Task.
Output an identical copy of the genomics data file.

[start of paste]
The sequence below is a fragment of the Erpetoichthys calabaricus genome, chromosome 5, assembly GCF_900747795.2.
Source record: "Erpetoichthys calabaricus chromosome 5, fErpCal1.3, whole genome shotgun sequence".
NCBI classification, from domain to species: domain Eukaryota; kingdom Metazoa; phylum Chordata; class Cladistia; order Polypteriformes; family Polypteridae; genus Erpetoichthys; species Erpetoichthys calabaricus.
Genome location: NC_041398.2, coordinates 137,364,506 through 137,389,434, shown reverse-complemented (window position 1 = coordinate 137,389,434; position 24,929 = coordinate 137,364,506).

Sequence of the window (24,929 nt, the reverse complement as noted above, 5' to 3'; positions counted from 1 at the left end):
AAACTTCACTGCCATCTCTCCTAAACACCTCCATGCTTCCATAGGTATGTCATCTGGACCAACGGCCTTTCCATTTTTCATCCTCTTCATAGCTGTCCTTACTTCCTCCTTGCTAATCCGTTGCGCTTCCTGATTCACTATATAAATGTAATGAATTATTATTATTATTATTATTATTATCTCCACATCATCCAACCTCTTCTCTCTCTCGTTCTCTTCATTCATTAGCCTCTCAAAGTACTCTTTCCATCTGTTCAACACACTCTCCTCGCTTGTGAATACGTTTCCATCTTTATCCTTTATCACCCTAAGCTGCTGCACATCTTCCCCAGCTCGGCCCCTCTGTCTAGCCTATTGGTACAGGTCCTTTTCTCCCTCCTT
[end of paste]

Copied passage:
The sequence below is a fragment of the Erpetoichthys calabaricus genome, chromosome 5, assembly GCF_900747795.2.
Source record: "Erpetoichthys calabaricus chromosome 5, fErpCal1.3, whole genome shotgun sequence".
NCBI classification, from domain to species: domain Eukaryota; kingdom Metazoa; phylum Chordata; class Cladistia; order Polypteriformes; family Polypteridae; genus Erpetoichthys; species Erpetoichthys calabaricus.
Genome location: NC_041398.2, coordinates 137,364,506 through 137,389,434, shown reverse-complemented (window position 1 = coordinate 137,389,434; position 24,929 = coordinate 137,364,506).

Sequence of the window (24,929 nt, the reverse complement as noted above, 5' to 3'; positions counted from 1 at the left end):
AAACTTCACTGCCATCTCTCCTAAACACCTCCATGCTTCCATAGGTATGTCATCTGGACCAACGGCCTTTCCATTTTTCATCCTCTTCATAGCTGTCCTTACTTCCTCCTTGCTAATCCGTTGCGCTTCCTGATTCACTATATAAATGTAATGAATTATTATTATTATTATTATTATTATCTCCACATCATCCAACCTCTTCTCTCTCTCGTTCTCTTCATTCATTAGCCTCTCAAAGTACTCTTTCCATCTGTTCAACACACTCTCCTCGCTTGTGAATACGTTTCCATCTTTATCCTTTATCACCCTAAGCTGCTGCACATCTTCCCCAGCTCGGCCCCTCTGTCTAGCCTATTGGTACAGGTCCTTTTCTCCCTCCTT